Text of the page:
Cuts to legal aid, increased court fees and the proliferation of ‘information’ available on the internet have all increased the number of litigants in person in the courts and tribunals of this land over the last few years, and the Employment Tribunal is no exception.
But what is the Tribunals approach and how does it affect the conduct of the case? The starting point, as it always is, is the Overriding Objective contained within Rule 2 of the Employment Tribunals (Constitution and Rules of Procedure) Regulations 2013. It states: ‘The overriding objective of these Rules is to enable Employment Tribunals to deal with cases fairly and justly. Dealing with a case fairly and justly includes, so far as practicable- (a) ensuring that the parties are on an equal footing; (b) dealing with cases in ways which are proportionate to the complexity and importance of the issues; (c) avoiding unnecessary formality and seeking flexibility in the proceedings; (d) avoiding delay, so far as compatible with proper consideration of the issues; and (e) saving expense. A Tribunal shall seek to give effect to the overriding objective in interpreting, or exercising any power given to it by, these Rules. The parties and their representatives shall assist the Tribunal to further the overriding objective and in particular shall co-operate generally with each other and with the Tribunal.’
The appellate courts have been grappling with the balance to be struck at first instance between assisting a litigant and loosening impartiality. Some examples follow: In the case of Higgins v Home Office  UKEAT/0296/14/LA, the claimant had submitted her claim form more than 6 years late. She had ticked the box claiming unfair dismissal and within the muddled ET1 form had indicated the compensation that she sought. The claim was rejected because i) it was brought outside of time limits; ii) the remedies sought did not appear to be those the Tribunal can award; and iii) the claimant did not appear to be claiming unfair dismissal. The claimant appealed. The EAT allowed the appeal. The order was a drastic order, having been made without a hearing and submissions. Such orders under Rule 12 in the EAT’s opinion should only be made in the most plain and obvious cases. Any borderline cases, or cases lacking clarity, or where there is a muddle involving a litigant in person, should be disposed of under Rule 27.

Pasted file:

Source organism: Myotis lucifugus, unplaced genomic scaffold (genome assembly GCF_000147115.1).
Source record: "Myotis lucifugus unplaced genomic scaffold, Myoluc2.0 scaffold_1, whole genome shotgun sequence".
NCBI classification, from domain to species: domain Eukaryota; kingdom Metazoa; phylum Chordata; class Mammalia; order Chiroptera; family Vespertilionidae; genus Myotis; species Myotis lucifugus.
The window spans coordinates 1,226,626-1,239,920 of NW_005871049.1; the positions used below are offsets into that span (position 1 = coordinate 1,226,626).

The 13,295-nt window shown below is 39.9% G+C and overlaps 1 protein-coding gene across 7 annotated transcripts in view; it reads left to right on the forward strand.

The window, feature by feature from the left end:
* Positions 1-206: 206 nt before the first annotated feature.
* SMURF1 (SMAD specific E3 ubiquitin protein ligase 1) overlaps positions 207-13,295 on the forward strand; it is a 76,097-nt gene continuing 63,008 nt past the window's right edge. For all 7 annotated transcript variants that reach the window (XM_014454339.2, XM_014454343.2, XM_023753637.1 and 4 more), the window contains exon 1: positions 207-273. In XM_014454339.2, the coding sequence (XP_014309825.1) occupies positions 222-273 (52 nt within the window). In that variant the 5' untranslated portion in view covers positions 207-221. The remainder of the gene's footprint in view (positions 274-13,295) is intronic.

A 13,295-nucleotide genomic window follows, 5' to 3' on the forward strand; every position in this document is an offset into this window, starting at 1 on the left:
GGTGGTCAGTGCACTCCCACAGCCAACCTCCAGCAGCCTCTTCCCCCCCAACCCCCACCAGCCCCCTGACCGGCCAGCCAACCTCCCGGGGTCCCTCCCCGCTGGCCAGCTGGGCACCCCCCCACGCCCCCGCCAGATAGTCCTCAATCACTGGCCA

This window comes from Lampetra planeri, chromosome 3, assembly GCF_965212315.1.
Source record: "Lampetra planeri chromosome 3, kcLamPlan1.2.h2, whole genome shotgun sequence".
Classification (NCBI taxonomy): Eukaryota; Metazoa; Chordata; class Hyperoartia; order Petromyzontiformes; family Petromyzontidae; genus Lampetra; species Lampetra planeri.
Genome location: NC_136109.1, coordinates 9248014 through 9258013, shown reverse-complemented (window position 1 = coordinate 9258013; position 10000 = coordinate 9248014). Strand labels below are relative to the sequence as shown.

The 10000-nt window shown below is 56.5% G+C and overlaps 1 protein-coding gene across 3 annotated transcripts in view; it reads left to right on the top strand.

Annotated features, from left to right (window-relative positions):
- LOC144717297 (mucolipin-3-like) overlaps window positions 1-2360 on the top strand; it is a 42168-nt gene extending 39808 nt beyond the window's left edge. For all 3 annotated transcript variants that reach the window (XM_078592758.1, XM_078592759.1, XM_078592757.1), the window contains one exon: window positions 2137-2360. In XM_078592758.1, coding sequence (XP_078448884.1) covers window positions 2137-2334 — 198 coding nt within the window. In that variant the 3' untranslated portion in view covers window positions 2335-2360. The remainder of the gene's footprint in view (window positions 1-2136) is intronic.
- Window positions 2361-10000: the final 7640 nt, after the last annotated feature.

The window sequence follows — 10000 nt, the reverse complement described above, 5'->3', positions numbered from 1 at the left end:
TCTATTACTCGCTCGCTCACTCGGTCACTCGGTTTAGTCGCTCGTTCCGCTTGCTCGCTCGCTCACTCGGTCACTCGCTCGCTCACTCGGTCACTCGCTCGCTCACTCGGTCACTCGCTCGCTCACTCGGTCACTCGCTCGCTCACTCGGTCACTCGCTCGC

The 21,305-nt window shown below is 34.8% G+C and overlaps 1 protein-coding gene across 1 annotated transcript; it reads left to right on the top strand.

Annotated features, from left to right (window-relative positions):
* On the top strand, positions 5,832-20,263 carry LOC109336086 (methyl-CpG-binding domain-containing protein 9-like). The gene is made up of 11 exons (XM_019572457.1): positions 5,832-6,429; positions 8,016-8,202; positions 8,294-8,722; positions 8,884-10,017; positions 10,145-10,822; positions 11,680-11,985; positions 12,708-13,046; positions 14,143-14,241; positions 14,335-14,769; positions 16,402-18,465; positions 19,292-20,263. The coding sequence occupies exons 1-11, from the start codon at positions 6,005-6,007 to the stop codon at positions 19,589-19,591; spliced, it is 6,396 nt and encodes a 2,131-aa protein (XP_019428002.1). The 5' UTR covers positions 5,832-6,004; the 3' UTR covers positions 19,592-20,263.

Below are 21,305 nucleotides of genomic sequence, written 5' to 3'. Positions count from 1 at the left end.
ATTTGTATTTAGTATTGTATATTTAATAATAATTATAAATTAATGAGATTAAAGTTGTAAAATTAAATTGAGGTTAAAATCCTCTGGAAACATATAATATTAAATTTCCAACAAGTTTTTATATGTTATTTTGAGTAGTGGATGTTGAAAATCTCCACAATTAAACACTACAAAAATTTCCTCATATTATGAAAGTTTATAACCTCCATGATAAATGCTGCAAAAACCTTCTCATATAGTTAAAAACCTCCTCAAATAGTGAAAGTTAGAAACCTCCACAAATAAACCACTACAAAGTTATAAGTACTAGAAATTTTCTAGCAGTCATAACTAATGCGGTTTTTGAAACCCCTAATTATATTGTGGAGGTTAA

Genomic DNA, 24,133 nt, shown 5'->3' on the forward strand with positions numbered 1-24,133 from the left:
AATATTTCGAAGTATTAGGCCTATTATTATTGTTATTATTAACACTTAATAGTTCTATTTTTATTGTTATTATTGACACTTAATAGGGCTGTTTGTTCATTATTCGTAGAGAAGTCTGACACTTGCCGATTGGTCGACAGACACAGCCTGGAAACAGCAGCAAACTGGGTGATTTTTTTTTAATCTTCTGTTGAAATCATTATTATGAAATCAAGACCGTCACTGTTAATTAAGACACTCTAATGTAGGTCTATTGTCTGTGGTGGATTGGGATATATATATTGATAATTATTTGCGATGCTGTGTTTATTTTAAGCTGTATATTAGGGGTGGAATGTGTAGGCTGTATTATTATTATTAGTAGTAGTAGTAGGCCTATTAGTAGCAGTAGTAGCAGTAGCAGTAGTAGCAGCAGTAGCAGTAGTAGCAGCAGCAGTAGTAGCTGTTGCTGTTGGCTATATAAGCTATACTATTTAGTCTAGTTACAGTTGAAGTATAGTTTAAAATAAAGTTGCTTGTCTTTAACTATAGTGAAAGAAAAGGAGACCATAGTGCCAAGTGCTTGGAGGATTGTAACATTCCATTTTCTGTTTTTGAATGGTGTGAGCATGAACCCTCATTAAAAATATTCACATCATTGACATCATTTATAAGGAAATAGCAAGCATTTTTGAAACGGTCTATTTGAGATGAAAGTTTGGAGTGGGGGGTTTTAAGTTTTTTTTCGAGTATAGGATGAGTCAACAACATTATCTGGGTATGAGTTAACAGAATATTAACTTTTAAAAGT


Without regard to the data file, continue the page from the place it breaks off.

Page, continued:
In East of England Ambulance Service NHS Trust v Saunders  ICR 293, the Claimant had made a complaint that she had been discriminated against and unfairly dismissed. It had been agreed that a preliminary issue was whether she was, as she claimed, disabled within the meaning of the Equality Act 2010. The ET heard evidence and then retired to discuss their conclusion. At that stage, and without prior reference to the parties, it began to conduct research on the Internet. After questioning the Claimant the next day, the Respondent asked the ET to recuse itself because it had exceeded its role in investigating evidence for itself, which neither party had sought to put before it, and had assumed the truth of that which it had itself uncovered from the Internet. The Respondent also claimed that the judge was biased towards the claimant. The ET refused to recuse itself and the respondent appealed. The EAT allowed the appeal. Stating at paragraph 46, page 305: ‘A degree of care is required by the tribunal in assisting one party, it should be cautious not to cross the line between impartiality (which it must maintain) and acting as an advocate (which it must never do).’
In U v Butler and Wilson  UKEAT/0354/13, the Claimant was, at the time, a litigant in person who suffered a disability in the form of a mental condition. The issue here was that the Claimant had previously failed to comply with various case management orders and then was late attending a hearing. When he did finally arrive at the hearing the Claimant said he was having a psychotic episode and that his bundle was still at the printer’s next door. By this time the EJ had already struck out his claims. The EJ invited him to address her whether she should review that decision. He orally asked for a review which was undertaken by the EJ there and then but she declined to revoke her decision. The claimant appealed on the narrow basis that the EJ had failed to consider whether to adjourn for a short time in order to enable the appellant to recover his lucidity and/or to enable him to obtain, from the printer’s next door, the bundle which, he said, he had brought and upon which, implicitly, he would wish to rely.
The EAT allowed the appeal. The Employment Judge failed properly to exercise her case management powers to adjourn an oral application for a review, of a decision made at a hearing, to permit the appellant the opportunity to reflect on what course he wished to pursue. She should also have explained to him that one option available to him was to make a written application for a review rather than proceed immediately with an oral application.
In Johnson v Manpower Direct (UK) Ltd  UKEAT/0351/14/DXA, the appeallant argued that the tribunal, before whom he had appeared as a litigant in person, had erred in law by failing to take a point which he had not raised himself. HHJ Serota found that the point was neither so obvious nor so significant so as to amount to an error of law. However, and perhaps rather concerningly, stated that where a point was ‘an essential ingredient of the claim’ it may be that the tribunal should offer assistance to the litigant in person.
Just to emphasise the increasing numbers of litigants in person we face as opponents, and to remind us of the competing duties and obligations we are subject to when appearing against unrepresented parties, in June the Bar Council, CILEx and Law Society produced ‘Litigants in Person: new guidance for lawyers’. It is well worth a read.